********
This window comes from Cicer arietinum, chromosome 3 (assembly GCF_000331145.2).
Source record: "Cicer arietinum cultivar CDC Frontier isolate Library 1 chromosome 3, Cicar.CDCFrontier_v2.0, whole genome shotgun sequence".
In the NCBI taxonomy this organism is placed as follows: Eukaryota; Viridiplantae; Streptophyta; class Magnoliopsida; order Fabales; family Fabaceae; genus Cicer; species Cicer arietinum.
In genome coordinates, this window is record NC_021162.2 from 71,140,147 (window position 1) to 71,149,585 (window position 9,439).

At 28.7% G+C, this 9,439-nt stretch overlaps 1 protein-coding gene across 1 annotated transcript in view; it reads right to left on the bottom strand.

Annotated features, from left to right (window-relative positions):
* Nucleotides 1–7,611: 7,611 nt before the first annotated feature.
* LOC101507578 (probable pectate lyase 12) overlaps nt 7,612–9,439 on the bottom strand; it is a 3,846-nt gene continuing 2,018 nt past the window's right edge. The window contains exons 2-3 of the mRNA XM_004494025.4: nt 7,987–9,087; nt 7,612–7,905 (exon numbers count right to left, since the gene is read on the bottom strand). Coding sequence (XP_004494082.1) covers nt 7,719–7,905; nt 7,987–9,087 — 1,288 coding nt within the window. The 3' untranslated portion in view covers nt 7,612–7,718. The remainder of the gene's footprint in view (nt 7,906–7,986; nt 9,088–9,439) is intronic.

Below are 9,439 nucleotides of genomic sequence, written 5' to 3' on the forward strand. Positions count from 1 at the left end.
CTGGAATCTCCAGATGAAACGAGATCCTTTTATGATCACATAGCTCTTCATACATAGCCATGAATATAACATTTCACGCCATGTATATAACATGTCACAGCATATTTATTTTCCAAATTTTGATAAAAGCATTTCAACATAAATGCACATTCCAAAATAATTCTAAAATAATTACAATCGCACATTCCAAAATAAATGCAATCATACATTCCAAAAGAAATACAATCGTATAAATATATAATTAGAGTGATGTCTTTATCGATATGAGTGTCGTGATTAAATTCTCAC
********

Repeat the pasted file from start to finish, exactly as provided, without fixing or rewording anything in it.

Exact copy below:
This window comes from Cicer arietinum, chromosome 3 (assembly GCF_000331145.2).
Source record: "Cicer arietinum cultivar CDC Frontier isolate Library 1 chromosome 3, Cicar.CDCFrontier_v2.0, whole genome shotgun sequence".
In the NCBI taxonomy this organism is placed as follows: Eukaryota; Viridiplantae; Streptophyta; class Magnoliopsida; order Fabales; family Fabaceae; genus Cicer; species Cicer arietinum.
In genome coordinates, this window is record NC_021162.2 from 71,140,147 (window position 1) to 71,149,585 (window position 9,439).

At 28.7% G+C, this 9,439-nt stretch overlaps 1 protein-coding gene across 1 annotated transcript in view; it reads right to left on the bottom strand.

Annotated features, from left to right (window-relative positions):
* Nucleotides 1–7,611: 7,611 nt before the first annotated feature.
* LOC101507578 (probable pectate lyase 12) overlaps nt 7,612–9,439 on the bottom strand; it is a 3,846-nt gene continuing 2,018 nt past the window's right edge. The window contains exons 2-3 of the mRNA XM_004494025.4: nt 7,987–9,087; nt 7,612–7,905 (exon numbers count right to left, since the gene is read on the bottom strand). Coding sequence (XP_004494082.1) covers nt 7,719–7,905; nt 7,987–9,087 — 1,288 coding nt within the window. The 3' untranslated portion in view covers nt 7,612–7,718. The remainder of the gene's footprint in view (nt 7,906–7,986; nt 9,088–9,439) is intronic.

Below are 9,439 nucleotides of genomic sequence, written 5' to 3' on the forward strand. Positions count from 1 at the left end.
CTGGAATCTCCAGATGAAACGAGATCCTTTTATGATCACATAGCTCTTCATACATAGCCATGAATATAACATTTCACGCCATGTATATAACATGTCACAGCATATTTATTTTCCAAATTTTGATAAAAGCATTTCAACATAAATGCACATTCCAAAATAATTCTAAAATAATTACAATCGCACATTCCAAAATAAATGCAATCATACATTCCAAAAGAAATACAATCGTATAAATATATAATTAGAGTGATGTCTTTATCGATATGAGTGTCGTGATTAAATTCTCAC